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EMBO Rep. 2015 Dec;16(12):1688-98. doi: 10.15252/embr.201540955. Epub 2015 Oct 19.

A conformational RNA zipper promotes intron ejection during non-conventional XBP1 mRNA splicing.

Author information

1
Department of Biochemistry and Biophysics and Howard Hughes Medical Institute, University of California San Francisco, San Francisco, CA, USA jirka@walterlab.ucsf.edu diego.acosta-alvear@ucsf.edu peter@walterlab.ucsf.edu.
2
Department of Biochemistry and Biophysics and Howard Hughes Medical Institute, University of California San Francisco, San Francisco, CA, USA Department of Cellular and Molecular Pharmacology, University of California San Francisco, San Francisco, CA, USA.

Abstract

The kinase/endonuclease IRE1 is the most conserved signal transducer of the unfolded protein response (UPR), an intracellular signaling network that monitors and regulates the protein folding capacity of the endoplasmic reticulum (ER). Upon sensing protein folding perturbations in the ER, IRE1 initiates the unconventional splicing of XBP1 mRNA culminating in the production of the transcription factor XBP1s, which expands the ER's protein folding capacity. We show that an RNA-intrinsic conformational change causes the intron of XBP1 mRNA to be ejected and the exons to zipper up into an extended stem, juxtaposing the RNA ends for ligation. These conformational rearrangements are important for XBP1 mRNA splicing in vivo. The features that point to such active participation of XBP1 mRNA in the splicing reaction are highly conserved throughout metazoan evolution, supporting their importance in orchestrating XBP1 mRNA processing with efficiency and fidelity.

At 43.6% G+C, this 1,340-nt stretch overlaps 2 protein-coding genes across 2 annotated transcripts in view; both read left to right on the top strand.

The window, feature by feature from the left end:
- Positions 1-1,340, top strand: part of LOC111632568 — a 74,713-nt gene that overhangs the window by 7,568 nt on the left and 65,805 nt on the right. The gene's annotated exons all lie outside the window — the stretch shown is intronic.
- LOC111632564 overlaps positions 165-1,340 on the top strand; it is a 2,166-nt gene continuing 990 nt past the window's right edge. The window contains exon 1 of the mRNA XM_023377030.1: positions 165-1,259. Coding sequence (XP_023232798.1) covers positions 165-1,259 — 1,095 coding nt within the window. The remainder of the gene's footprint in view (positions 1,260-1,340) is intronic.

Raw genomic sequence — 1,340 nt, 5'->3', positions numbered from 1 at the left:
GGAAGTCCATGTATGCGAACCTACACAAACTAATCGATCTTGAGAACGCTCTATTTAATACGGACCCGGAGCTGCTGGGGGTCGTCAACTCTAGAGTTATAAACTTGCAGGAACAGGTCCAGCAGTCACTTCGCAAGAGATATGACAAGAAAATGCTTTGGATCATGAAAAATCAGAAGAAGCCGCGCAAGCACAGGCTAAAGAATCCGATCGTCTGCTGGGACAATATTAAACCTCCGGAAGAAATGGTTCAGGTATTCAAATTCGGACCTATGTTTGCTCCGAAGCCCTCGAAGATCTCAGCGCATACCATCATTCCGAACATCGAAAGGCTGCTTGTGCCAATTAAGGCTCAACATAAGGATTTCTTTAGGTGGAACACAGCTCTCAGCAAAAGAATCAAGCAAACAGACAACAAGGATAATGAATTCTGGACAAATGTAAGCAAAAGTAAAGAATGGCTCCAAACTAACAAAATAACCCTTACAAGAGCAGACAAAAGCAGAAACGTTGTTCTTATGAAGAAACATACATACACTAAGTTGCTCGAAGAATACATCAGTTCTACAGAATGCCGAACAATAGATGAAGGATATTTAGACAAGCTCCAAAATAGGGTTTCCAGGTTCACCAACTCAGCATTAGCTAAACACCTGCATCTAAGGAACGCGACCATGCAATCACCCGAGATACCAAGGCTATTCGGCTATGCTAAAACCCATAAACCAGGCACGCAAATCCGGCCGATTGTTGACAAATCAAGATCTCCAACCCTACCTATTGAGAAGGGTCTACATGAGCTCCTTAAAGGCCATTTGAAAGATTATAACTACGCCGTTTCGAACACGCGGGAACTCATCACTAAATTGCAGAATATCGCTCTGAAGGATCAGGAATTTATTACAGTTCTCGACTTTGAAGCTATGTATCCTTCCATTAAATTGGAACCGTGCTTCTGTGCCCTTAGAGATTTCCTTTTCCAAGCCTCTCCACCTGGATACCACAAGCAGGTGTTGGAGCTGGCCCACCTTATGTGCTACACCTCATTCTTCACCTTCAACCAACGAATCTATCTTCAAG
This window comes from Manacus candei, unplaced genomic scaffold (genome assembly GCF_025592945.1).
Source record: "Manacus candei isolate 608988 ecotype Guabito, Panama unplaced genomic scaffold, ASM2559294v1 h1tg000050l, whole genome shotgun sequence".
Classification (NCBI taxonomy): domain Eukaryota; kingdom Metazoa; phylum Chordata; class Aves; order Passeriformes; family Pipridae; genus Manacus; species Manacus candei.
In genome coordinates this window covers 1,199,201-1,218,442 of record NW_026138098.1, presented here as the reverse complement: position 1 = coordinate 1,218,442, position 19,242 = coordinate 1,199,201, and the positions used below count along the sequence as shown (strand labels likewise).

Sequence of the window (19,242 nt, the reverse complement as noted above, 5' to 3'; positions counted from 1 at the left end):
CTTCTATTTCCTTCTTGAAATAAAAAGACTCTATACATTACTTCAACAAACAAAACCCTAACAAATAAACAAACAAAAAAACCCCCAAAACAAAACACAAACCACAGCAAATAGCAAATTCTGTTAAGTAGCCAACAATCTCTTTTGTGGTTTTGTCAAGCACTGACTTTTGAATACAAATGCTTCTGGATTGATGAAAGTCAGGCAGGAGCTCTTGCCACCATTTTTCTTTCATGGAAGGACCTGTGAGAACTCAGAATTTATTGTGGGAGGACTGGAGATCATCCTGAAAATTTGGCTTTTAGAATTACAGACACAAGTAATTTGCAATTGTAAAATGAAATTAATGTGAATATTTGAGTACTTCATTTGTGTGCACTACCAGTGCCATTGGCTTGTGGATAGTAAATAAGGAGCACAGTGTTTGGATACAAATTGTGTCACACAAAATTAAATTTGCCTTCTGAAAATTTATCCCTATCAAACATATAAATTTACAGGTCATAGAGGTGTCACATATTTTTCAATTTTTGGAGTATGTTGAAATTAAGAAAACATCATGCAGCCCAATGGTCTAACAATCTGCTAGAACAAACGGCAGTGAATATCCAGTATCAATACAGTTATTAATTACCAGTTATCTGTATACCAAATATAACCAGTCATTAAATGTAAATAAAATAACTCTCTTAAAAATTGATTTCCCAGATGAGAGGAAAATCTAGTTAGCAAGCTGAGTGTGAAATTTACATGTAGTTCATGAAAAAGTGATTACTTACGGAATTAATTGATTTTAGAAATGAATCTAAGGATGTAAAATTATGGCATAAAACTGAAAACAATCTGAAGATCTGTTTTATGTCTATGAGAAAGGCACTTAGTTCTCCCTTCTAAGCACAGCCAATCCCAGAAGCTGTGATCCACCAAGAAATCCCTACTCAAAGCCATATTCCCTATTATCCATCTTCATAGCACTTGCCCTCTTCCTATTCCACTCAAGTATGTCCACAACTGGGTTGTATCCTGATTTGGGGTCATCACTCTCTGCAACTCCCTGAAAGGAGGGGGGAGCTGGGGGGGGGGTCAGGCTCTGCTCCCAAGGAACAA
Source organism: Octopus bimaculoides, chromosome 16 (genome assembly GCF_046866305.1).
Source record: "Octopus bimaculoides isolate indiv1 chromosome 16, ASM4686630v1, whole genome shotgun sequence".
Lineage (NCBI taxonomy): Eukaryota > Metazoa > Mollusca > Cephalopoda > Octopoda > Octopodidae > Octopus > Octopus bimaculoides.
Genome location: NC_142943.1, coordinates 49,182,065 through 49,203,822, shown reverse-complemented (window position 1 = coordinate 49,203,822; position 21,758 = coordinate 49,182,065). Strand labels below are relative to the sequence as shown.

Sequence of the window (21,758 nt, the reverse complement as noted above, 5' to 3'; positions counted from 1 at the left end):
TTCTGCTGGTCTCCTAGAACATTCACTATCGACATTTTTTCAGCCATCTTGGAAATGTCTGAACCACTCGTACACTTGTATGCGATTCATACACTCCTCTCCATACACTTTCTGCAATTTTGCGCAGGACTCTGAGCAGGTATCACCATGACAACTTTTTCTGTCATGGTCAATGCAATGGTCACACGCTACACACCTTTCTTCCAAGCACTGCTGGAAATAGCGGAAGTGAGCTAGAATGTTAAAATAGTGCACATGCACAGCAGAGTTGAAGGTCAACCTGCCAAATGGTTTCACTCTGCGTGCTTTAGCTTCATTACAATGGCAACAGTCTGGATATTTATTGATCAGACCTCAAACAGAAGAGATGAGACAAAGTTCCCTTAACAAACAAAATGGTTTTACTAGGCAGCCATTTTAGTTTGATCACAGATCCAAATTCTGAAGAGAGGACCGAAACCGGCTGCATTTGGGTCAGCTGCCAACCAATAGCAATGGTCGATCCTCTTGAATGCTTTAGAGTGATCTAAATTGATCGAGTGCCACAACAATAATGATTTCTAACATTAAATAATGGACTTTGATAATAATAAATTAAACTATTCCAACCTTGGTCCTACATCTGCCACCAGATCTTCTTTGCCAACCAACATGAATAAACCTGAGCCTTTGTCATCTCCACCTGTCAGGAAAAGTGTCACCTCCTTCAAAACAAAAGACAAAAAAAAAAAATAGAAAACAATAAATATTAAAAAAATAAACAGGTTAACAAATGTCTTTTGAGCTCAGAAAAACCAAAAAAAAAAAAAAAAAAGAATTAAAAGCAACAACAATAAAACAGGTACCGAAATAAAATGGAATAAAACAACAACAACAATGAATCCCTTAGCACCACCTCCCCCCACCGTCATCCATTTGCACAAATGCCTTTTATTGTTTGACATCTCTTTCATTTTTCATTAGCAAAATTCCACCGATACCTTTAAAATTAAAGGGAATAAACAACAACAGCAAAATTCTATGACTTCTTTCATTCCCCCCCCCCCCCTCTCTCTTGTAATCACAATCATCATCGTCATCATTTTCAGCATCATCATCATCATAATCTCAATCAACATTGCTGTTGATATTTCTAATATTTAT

KEYWORDS:

ER stress; RNA conformational change; XBP1 splicing; endoribonuclease; unfolded protein response

PMID:
26483401
PMCID:
PMC4687415
DOI:
10.15252/embr.201540955
[Indexed for MEDLINE]
Free PMC Article

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